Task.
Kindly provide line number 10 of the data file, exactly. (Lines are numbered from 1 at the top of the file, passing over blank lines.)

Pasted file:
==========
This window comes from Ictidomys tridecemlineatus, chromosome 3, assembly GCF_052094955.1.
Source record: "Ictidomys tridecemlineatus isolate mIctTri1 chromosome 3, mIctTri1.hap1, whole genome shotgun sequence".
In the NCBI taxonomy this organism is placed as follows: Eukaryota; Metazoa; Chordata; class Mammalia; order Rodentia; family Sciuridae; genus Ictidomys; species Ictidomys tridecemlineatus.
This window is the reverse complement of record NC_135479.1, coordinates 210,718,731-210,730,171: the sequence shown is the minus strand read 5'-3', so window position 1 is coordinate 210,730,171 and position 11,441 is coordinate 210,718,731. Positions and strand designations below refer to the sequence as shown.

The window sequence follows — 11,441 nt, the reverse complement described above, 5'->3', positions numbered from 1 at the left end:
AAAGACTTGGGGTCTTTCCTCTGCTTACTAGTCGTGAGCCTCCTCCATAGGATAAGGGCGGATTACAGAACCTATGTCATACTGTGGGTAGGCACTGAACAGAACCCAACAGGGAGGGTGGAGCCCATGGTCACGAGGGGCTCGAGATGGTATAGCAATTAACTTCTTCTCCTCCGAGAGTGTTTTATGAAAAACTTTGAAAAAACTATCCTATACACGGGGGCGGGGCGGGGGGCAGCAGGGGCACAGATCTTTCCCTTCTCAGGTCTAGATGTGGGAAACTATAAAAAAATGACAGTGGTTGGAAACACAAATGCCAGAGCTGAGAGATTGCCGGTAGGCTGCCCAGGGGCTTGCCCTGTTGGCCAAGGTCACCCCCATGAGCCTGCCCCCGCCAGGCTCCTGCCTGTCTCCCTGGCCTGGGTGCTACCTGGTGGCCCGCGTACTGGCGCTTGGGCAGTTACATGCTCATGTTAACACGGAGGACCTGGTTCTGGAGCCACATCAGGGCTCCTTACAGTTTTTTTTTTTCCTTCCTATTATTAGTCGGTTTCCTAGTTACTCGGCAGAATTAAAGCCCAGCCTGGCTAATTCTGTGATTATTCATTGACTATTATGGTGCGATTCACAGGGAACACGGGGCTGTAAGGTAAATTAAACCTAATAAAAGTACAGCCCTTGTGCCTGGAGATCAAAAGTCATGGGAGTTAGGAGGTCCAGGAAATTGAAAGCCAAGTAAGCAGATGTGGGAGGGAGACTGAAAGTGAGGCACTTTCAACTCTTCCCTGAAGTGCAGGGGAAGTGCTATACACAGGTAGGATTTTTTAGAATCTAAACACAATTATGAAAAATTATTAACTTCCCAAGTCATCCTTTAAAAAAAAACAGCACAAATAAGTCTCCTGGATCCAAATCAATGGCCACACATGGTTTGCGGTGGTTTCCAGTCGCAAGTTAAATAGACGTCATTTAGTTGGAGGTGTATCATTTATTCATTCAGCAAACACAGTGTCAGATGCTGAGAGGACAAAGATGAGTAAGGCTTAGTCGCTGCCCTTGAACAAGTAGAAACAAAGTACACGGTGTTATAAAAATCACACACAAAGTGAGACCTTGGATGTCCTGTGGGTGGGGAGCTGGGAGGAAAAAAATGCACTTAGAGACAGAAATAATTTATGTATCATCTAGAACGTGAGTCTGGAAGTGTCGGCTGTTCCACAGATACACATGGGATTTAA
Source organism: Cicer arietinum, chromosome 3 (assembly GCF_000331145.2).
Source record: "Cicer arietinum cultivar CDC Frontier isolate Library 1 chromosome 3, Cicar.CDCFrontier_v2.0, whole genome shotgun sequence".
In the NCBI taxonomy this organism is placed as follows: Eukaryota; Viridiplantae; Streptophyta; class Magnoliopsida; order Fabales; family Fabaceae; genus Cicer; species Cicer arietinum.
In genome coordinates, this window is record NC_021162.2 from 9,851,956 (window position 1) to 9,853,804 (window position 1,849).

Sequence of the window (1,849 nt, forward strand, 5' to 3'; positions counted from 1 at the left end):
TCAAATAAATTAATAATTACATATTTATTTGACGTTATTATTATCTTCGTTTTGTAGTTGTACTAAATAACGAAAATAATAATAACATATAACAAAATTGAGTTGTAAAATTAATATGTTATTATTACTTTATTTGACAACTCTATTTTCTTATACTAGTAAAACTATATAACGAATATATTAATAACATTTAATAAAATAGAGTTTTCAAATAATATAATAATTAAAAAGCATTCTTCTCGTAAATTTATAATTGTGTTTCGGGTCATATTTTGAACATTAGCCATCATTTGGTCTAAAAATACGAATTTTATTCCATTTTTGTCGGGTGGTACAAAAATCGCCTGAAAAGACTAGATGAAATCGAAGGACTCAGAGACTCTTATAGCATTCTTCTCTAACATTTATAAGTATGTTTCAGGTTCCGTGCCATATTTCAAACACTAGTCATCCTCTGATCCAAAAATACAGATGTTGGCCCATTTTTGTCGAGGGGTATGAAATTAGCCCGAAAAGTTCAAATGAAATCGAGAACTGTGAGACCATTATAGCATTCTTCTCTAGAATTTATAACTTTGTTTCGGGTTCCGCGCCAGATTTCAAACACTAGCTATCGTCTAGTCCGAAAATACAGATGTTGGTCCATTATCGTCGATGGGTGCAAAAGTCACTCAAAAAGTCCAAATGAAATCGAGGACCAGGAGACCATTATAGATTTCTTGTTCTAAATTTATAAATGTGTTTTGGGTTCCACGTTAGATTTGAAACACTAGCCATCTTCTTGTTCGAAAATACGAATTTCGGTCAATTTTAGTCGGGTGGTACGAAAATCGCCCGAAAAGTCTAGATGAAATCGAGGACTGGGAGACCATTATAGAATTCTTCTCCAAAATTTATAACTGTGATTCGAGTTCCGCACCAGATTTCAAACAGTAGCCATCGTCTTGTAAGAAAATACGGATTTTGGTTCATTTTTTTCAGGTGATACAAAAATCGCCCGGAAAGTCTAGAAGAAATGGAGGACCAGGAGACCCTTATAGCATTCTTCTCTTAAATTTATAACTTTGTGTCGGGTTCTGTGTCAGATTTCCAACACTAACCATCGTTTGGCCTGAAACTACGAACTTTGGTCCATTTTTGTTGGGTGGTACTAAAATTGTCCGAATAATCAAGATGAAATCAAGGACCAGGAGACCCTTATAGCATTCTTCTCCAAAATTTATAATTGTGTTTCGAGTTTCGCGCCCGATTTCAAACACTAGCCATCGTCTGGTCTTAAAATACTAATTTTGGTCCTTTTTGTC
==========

In genome coordinates, this window is record NC_021162.2 from 9,851,956 (window position 1) to 9,853,804 (window position 1,849).